• Consider getting on multiple waiting lists to better your chances of getting into treatment faster.
  • Utilize the time to your advantage. Examples of this are planning with your employer, handling your living situation, or settling any financial obligations. Taking the time to manage responsibilities before entering treatment ensures you will stay focused on your recovery and have less attention on things outside of treatment.
Does my insurance cover rehab?
  1. Call the help number on the back of your insurance card. It will connect you to someone who can go over your coverage options for drug and alcohol rehab.
  2. Give your insurance information to the center you are interested in attending. They can check how much coverage you will receive.

It is important to understand that just because you have coverage does not guarantee your claim will be approved. The person attending rehab must be deemed to have a medical necessity for treatment. If this is not established, then it’s possible insurance will not pay. During the admissions process, it is vital to ask the intake counselor how the facility handles a patient who does not meet medical necessity.

I already went to treatment before and relapsed. Is it worth going back?
  • Contact the treatment center aftercare services or graduate helpline. Discuss the circumstances of the relapse.
  • Consider attending a 12-step meeting or support group.
  • Outpatient programs provide excellent aftercare support.
  • If relapses occur frequently, it would be time to return to a residential program.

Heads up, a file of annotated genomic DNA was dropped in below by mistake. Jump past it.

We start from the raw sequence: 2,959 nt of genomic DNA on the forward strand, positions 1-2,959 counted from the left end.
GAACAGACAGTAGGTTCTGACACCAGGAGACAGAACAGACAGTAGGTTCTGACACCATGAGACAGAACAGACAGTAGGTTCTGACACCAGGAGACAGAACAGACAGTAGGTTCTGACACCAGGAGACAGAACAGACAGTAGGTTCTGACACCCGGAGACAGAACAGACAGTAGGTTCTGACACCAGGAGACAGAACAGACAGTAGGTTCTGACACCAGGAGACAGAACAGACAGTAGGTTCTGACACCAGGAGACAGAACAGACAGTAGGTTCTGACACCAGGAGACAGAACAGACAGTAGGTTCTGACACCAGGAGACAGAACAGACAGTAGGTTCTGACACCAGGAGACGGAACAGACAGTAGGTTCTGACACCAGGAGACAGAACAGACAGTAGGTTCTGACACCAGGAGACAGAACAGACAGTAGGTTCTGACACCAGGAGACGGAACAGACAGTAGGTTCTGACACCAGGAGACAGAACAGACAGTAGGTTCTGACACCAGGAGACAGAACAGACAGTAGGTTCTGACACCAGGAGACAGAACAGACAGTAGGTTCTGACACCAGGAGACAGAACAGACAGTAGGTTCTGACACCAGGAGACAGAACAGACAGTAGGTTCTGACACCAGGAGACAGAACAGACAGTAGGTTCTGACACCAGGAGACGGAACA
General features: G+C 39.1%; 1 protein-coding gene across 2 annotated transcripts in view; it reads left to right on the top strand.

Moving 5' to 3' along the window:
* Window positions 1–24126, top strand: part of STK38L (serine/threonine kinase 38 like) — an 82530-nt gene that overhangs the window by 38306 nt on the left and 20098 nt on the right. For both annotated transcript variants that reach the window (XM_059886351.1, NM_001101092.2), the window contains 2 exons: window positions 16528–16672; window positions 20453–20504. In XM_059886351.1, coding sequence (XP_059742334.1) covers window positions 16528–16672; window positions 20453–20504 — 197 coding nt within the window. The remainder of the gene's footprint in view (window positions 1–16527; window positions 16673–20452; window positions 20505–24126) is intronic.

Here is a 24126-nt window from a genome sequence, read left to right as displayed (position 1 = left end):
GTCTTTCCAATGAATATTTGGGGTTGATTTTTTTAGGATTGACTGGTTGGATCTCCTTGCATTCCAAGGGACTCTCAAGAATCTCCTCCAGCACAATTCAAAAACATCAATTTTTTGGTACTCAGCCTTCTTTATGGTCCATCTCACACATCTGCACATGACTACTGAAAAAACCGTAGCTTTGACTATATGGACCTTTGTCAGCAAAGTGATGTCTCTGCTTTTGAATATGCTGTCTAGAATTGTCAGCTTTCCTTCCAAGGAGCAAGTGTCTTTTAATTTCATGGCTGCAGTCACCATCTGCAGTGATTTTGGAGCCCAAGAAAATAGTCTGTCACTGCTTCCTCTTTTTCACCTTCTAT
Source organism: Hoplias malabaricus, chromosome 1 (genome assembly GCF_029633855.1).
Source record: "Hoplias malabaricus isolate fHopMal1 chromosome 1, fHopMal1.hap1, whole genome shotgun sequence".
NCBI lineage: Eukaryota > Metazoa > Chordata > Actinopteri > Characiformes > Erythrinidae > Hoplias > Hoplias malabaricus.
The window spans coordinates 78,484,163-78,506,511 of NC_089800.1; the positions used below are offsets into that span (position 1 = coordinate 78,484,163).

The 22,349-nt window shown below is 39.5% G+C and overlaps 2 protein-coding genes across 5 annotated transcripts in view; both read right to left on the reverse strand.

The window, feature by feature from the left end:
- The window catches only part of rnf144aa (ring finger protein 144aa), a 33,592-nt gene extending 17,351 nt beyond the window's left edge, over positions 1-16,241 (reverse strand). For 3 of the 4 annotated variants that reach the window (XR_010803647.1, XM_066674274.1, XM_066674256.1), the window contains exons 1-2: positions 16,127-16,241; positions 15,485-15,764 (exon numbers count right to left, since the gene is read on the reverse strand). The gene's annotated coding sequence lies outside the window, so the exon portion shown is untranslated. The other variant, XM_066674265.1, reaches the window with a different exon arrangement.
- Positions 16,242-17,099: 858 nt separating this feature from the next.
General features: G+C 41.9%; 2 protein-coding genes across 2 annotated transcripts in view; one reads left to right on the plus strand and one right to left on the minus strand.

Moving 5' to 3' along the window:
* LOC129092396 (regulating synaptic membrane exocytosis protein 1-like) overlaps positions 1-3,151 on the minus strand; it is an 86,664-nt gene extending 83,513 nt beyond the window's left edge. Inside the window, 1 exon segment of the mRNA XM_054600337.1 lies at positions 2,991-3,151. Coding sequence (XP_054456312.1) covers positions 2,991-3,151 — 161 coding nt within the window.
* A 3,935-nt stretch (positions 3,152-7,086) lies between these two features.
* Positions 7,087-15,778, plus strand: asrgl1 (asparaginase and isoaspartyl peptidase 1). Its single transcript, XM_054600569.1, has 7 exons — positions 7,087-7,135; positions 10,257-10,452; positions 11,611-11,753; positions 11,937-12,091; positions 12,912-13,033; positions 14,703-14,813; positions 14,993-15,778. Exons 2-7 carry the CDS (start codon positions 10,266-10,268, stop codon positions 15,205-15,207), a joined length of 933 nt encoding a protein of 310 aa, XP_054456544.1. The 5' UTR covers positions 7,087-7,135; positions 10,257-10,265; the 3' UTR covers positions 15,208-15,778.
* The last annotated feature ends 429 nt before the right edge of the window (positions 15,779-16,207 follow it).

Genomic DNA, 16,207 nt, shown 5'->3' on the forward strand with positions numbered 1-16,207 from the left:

The reality of recovery is relapse happens. Yet, how an individual handles the relapse determines the outcome. Keep pushing forward, reach out to other sober people, be grateful, and focus on the positive.

Want to know more?

Addicted.org's Evaluation of Florida 

After reviewing state statistics and options available for drug and alcohol treatment centers in Florida, we have discovered the following pros and cons:


  • Florida provides an extensive opioid response. Between 2019 and 2022, $58.5 million in funding was utilized for comprehensive strategies to address opioid misuse and deaths over three years. According to SAMHSA, there are 71 federally-certified Opioid Treatment Programs.
  • There is a good mix of private non-profit and private for-profit substance use treatment programs, 40% and 54%, respectively. This means access to extensive substance use treatment services. (Source N-SSATS)
  • Approximately 59% of facilities in the state provide a sliding fee scale for payment, while 37% offer treatment at no charge or minimal payment for clients who can't pay.
  • 94% of substance use treatment facilities provide comprehensive substance abuse assessment or diagnosis, making it easier to tailor programs and treatment methods.


  • Only 35% of substance use treatment centers have accreditation through the Commission on Accreditation of Rehabilitation Facilities or CARF. However, 94% of facilities have proper licensing, certification, and accreditation.
  • Roughly 40% of substance use treatment centers accept Medicaid; however, the state is working on expanding access.
  • Only 76 transitional housing, halfway housing, and sober homes operate within the state. Numerous people utilize recovery housing, and wait times make it difficult for immediate access.
  • Only 29% of substance use treatment centers provide residential non-hospital settings. Residential care has proven to be the most successful for treating addiction.

Drug rehab in Florida includes excellent services for opioid addiction. Like many other states, efforts are being made to expand care through Medicaid. Outpatient services are abundant, yet residential treatment remains the best option.

The Marchman Act

The Marchman Act in Florida provides emergency assistance and temporary detention for individuals requiring substance abuse evaluation and treatment within the state.

Can a Person be Forced to Drug Rehab?

The Marchman Act is used in extreme circumstances, and specific requirements must be met.